The more difficult times are, the more intense the demand for simple solutions. This seems to be the case for both individuals and groups, be they corporations, religions, or nations.
The February 25, 2010 issue of the New York Review of Books carried some short essays on Isaiah Berlin (1909-1997). Nicholas Kristof of the New York Times wrote a nice, little essay titled “Explorer,” which quotes Berlin’s book Crooked Timber:
Both liberty and equality are among the primary goals pursued by human beings through many centuries, but total liberty for wolves is death to the lambs, total liberty of the powerful, the gifted, is not compatible with the rights to a decent existence of the weak and the less gifted…. Some among the Great Goods cannot live together. We are doomed to choose, and every choice may entail an irreparable loss.
Or, as an economist once put it to me, “We live in a world of trade-offs.” The pursuit of one goal is the abandonment of another, at least for the time.
This is why governance in a pluralistic, democratic society is hopelessly messy. The governed push the government to respond, and over time the effect of these different shoves creates a perpetual lurching about. The brute facts of pluralism and representative governance ensure that policies will be compromises, not optimal solutions. The lack of precision invites disappointment, especially from those who want purer results. It is not a pretty process, but it works much better than most other ways of governing.
The incompatibility of ideals and objectives, and the inevitably of trade-offs in both one’s own life and in social life is indisputable. Yet, how often do we hear individuals and groups aggressively peddling simple solutions to big, complex problems? The proliferation of staunch, single-issue groups and the hucksters offering magic geegaws to fix people lives are twin manifestations of this phenomenon.
Ironically, then, those offering simple solutions make life messier still. The lurching becomes more intense, more like a frenetic grasping for quick fixes. When the government fails to deliver a quick, perfect policy, the public’s anger and disgust grows higher, and its demand for change more intense.
Though Berlin may have bristled at the characterization, I will say it anyway—his statement exhibits a sort of conservatism, a conservatism of temperament, a mindset that is increasingly hard to find among the political scribblers and talkers in the United States.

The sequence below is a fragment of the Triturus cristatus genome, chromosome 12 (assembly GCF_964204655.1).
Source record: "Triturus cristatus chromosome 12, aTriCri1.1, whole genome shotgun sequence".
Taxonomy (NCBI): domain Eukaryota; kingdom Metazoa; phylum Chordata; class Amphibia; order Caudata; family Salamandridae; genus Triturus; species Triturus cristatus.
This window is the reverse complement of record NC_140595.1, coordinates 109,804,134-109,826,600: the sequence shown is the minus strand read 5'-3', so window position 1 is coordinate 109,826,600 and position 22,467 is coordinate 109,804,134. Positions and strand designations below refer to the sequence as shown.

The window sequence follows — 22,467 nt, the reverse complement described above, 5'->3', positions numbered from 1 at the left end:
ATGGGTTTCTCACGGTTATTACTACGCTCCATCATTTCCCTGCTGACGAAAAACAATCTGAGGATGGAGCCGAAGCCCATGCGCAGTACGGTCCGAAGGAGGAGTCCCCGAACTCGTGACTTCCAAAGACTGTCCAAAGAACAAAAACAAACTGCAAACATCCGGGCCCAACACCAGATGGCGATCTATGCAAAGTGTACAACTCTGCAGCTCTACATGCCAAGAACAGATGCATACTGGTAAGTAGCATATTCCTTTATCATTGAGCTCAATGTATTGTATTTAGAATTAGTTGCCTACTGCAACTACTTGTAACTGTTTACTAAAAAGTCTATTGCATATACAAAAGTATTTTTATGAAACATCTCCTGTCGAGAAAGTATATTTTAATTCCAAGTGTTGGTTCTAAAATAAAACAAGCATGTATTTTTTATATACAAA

Whatever one’s political positions, in seems to me to be sociologically indisputable that the waning of moderate political scribblers and talkers is not a good thing. Does anyone honestly think that the polity is improved when the scribblers and talkers fan the flames of anger and political polarization? Does anyone believe that the nation is improved by transmogrifying national politics largely into an exercise in position-taking and demonization?
Plainly, political polarization makes the building of coalitions and the negotiation of palatable solutions to difficult public problems fantastically hard. Really, ask yourself—if you were a politician, would you want to sit down and work with members of another party who had trashed you in the newspapers, online, and on TV? Not only would it be personally unpleasant, it also could prove politically perilous—one risks being tarred by one’s own supporters as a traitor for sitting down with “the enemy.”
A few contemporary media figures have sounded alarms on this development. Back in 2004, John Stewart scored a small victory by driving the show Crossfire off the air. “Stop hurting America,” he implored. Sam Tanenhaus wrote a book, The Death of Conservatism, that gently took to task the hard-edge that the American right has developed. And David Brooks of the New York Times, has commented on the subject, most recently in this April 23, 2010 column. No doubt there are a few others who understand that the political need not be the personal.
Isaiah Berlin, for sure, would find the current state of things troubling. The title of Crooked Timber comes from an Immanuel Kant quote. “Out of the crooked timber of humanity, no straight thing was ever made.” Those who recognize man’s imperfection are obliged to accept imperfection in politics and government. Ideally, citizens of a democratic republic probably should have the traits of humility, charity, and a distrust for simple solutions.
Trashing politicians is easy, but as Plato long ago showed, the regime tends to reflects the character of the people. Politics will not change much until we do.